Paying your team a competitive rate is a simple but effective employee retention strategy that you can use to avoid your workforce shrinking. Our survey results show that the majority of respondents want a pay rise upwards of 10-15% of their current salary, which provides some indication of how much you may need to offer in order to remain competitive.

Focus on career development

Your employees will be far less likely to want to continue working for you long-term if there are few opportunities for advancement – or if their ability to develop their skills is limited. A study by Work Institute found that employees quit in 20% of cases due to career development issues.

This highlights the importance of setting clear paths for career progression to give your team the motivation and provide them with long-term goals.

Be flexible

Offering flexible working arrangements is a sure-fire way to keep your employees happy. Our Year in Review revealed that the option to work from home is very important to 60% of the industry as a whole. The majority of R&D respondents deemed flexibility as either important or very important, and workers in Pharmacovigilance ranked flexibility higher than salary when asked what is most important when considering a new job.

Whilst a lack of flexible working options will not be a deal-breaker for many employees, you will find it far easier to retain your top talent if you grant them greater freedom to work according to their preferences.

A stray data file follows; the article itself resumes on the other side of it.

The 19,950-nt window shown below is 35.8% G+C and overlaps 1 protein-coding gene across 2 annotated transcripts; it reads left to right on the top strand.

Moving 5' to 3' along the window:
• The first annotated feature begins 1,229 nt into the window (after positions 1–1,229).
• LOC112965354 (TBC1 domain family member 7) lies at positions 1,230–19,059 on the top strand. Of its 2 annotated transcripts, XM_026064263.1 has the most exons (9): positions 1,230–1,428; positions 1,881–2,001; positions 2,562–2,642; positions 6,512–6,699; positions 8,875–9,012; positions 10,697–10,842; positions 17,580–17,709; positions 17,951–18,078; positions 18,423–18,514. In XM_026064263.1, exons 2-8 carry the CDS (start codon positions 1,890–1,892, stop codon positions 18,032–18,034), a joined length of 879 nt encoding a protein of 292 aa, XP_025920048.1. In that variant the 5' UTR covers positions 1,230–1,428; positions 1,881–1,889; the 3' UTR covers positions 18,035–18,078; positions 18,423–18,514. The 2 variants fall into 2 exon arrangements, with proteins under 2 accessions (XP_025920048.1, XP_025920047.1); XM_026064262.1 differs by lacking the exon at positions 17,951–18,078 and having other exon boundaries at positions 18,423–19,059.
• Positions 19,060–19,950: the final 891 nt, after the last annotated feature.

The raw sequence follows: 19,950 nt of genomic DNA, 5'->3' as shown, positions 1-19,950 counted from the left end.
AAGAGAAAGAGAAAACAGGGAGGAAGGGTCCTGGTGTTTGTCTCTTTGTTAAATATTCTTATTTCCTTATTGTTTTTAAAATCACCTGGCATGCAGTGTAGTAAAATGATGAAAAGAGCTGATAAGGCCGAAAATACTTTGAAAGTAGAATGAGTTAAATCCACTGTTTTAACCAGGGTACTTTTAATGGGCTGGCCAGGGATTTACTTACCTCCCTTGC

Build a supportive company culture

There’s nothing quite like a warm, friendly culture when it comes to getting excellent work out of your employees. It’s also one of the best ways to increase their loyalty to the company.

Seeking feedback from employees on a regular basis about how working processes might be improved helps ensure that workers feel that their concerns are being heard and addressed. Providing senior employees with the skills and training that they need to be good managers is also a worthwhile endeavour. Manufacturing professionals regard good leadership as almost as important as salary, according to our Year in Review survey.

Promote work-life balance

More than a third of respondents in our Life Sciences Year in Review report highlighted a poor work-life balance as one of the main reasons for wanting to seek employment in another role. Almost half of the Clinical Pharmacology professionals surveyed cited a need for an improved work-life balance as their main reason for seeking a new position.

With higher numbers of professionals re-evaluating their priorities in life in the wake of the COVID pandemic, it’s no wonder that Life Sciences professionals are seeking out positions that allow them to spend more time with their families and friends. Giving your employees more personal time is therefore one of the most effective strategies for employee retention.

Offer innovative, up-to-date technologies

Finally, ensure that you have the latest technology in your workplace. Investing in top-of-the-range software, for example, will make it easier for your employees to complete tasks and reduce the errors that are made, thereby increasing company productivity and boosting morale.

Employee retention is critical to success

Thriving companies are characterized by a happy, satisfied workforce and high employee retention rates. Partner with EPM Scientific, a leading executive search firm for the Life Sciences industry, to find out more about how you can implement employee retention strategies that get results. Request a call back and one of our specialist consultants will be in touch.